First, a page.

Commonwealth leaders urged to boycott summit
Sep. 13, 2013
COLOMBO, Sri Lanka (AP) — An international human rights group is urging leaders of 54 countries belonging to the Commonwealth not to attend its heads of government meeting in Sri Lanka in November because the country has not held anyone responsible for alleged war crimes in the country's civil war.
Brad Adams, Asia director of the Human Rights Watch, said that Sri Lanka should be "shunned not rewarded" and asked even those countries deciding to attend the summit of former British colonies should send a low-level delegation as a public message of dissatisfaction.
Government spokesman Keheliya Rambukwella rejected the criticism, blasting Human Rights Watch as "totally biased." He said the group's statements were always "against Sri Lanka" and that the group was guided by "somebody else's agenda."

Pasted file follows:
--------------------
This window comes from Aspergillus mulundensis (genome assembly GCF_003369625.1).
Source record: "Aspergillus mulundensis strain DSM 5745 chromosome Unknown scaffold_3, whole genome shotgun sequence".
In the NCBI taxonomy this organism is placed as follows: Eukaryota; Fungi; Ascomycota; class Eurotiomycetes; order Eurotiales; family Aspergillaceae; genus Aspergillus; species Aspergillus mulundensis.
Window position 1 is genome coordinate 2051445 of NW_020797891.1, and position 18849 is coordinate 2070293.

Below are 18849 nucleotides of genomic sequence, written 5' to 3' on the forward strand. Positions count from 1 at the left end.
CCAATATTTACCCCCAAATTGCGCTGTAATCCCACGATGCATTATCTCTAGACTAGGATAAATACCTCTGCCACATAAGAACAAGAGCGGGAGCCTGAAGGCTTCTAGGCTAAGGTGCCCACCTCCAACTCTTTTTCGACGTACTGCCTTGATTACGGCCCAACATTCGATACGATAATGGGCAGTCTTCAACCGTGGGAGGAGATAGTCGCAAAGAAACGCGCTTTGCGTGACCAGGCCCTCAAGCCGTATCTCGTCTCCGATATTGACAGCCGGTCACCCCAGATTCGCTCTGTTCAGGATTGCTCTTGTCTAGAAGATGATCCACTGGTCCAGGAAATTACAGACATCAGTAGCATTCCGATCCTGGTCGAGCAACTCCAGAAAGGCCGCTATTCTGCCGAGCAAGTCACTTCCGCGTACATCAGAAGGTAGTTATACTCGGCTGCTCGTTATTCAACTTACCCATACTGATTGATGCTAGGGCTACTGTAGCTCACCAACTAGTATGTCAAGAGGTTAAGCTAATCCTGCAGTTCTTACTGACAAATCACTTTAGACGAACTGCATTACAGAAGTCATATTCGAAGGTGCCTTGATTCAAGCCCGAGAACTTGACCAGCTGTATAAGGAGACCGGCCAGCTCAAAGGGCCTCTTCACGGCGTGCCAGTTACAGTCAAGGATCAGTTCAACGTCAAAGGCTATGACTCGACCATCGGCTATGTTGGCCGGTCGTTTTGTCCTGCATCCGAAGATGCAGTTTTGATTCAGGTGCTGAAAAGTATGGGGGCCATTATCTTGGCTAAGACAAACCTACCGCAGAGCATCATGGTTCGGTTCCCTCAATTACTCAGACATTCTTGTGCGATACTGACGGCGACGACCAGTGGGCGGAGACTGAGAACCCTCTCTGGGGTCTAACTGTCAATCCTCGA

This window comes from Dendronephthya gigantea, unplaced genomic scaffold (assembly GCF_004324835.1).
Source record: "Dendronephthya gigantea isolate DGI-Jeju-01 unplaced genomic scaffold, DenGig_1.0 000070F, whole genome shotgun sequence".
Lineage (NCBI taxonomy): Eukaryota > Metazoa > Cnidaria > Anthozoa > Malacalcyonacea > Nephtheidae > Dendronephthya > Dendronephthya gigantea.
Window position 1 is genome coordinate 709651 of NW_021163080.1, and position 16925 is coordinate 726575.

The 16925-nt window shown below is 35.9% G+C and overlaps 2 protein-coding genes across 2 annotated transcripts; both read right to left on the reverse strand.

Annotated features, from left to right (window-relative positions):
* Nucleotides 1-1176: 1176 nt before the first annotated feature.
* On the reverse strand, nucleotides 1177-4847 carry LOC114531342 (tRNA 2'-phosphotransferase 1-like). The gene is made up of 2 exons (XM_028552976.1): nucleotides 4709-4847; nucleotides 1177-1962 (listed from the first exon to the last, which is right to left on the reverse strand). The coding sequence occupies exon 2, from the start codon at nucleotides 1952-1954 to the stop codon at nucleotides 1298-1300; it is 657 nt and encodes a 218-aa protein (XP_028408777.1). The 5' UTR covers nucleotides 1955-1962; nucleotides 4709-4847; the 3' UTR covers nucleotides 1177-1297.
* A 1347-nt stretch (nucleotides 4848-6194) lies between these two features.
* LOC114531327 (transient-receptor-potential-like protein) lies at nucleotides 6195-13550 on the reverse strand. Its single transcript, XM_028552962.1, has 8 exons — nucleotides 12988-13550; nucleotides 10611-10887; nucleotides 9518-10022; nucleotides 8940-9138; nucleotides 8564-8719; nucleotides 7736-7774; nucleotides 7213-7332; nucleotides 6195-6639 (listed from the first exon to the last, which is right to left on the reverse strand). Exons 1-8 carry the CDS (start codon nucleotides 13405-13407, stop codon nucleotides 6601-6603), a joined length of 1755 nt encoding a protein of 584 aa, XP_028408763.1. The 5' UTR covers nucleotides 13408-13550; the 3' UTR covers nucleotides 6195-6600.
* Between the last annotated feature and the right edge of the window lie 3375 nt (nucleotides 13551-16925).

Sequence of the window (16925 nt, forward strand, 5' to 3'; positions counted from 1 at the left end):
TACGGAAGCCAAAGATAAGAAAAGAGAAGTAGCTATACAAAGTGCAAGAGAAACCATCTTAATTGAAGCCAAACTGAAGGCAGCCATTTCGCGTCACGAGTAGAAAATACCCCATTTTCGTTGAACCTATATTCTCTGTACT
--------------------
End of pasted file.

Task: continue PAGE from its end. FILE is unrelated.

Two weeks ago, the United Nations High Commissioner for Human Rights Navi Pillay said democracy was being undermined and the rule of law eroded in Sri Lanka, with the country increasingly becoming an authoritarian state despite the end of a quarter-century civil war four years ago.
Pillay visited Sri Lanka to assess its human rights situation before reporting to the U.N. Human Rights Council later this month.
"Attending a summit in Sri Lanka so soon after the U.N. rights chief decried a worsening situation sends the wrong message to the government and to victims seeking justice," Adams said in a statement released Friday.
Sri Lanka's civil war ended in 2009 after government troops crushed the separatist Tamil Tiger rebels who fought to create a separate state for the ethnic minority Tamils. A U.N. report said government troops may have killed 40,000 Tamil civilians just in the final phase of the war.
The U.N. Human Rights Council in March passed a resolution calling on Sri Lanka to more thoroughly investigate alleged war crimes committed by government troops and Tamil Tiger rebels.